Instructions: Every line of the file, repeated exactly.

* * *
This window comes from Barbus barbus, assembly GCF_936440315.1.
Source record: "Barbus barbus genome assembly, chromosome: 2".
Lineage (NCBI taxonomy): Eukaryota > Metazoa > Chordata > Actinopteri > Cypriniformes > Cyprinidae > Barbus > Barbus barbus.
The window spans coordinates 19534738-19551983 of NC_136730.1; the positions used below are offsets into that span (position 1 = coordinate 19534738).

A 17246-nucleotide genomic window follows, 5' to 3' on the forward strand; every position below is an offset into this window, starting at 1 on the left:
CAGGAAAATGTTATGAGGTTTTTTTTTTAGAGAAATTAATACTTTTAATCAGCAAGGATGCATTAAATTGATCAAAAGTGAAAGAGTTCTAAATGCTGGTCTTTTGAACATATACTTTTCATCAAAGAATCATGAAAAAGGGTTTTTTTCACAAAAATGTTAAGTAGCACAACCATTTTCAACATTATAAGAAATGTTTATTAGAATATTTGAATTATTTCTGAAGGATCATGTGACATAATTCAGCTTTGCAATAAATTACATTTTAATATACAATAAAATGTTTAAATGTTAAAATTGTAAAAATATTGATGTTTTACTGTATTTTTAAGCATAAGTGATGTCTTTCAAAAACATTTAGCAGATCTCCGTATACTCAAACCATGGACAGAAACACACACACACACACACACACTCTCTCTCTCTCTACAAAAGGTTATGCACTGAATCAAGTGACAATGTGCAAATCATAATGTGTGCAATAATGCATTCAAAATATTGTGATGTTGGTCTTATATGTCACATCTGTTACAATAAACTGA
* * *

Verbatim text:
This window comes from Barbus barbus, assembly GCF_936440315.1.
Source record: "Barbus barbus genome assembly, chromosome: 2".
Lineage (NCBI taxonomy): Eukaryota > Metazoa > Chordata > Actinopteri > Cypriniformes > Cyprinidae > Barbus > Barbus barbus.
The window spans coordinates 19534738-19551983 of NC_136730.1; the positions used below are offsets into that span (position 1 = coordinate 19534738).

A 17246-nucleotide genomic window follows, 5' to 3' on the forward strand; every position below is an offset into this window, starting at 1 on the left:
CAGGAAAATGTTATGAGGTTTTTTTTTTAGAGAAATTAATACTTTTAATCAGCAAGGATGCATTAAATTGATCAAAAGTGAAAGAGTTCTAAATGCTGGTCTTTTGAACATATACTTTTCATCAAAGAATCATGAAAAAGGGTTTTTTTCACAAAAATGTTAAGTAGCACAACCATTTTCAACATTATAAGAAATGTTTATTAGAATATTTGAATTATTTCTGAAGGATCATGTGACATAATTCAGCTTTGCAATAAATTACATTTTAATATACAATAAAATGTTTAAATGTTAAAATTGTAAAAATATTGATGTTTTACTGTATTTTTAAGCATAAGTGATGTCTTTCAAAAACATTTAGCAGATCTCCGTATACTCAAACCATGGACAGAAACACACACACACACACACACACTCTCTCTCTCTCTACAAAAGGTTATGCACTGAATCAAGTGACAATGTGCAAATCATAATGTGTGCAATAATGCATTCAAAATATTGTGATGTTGGTCTTATATGTCACATCTGTTACAATAAACTGA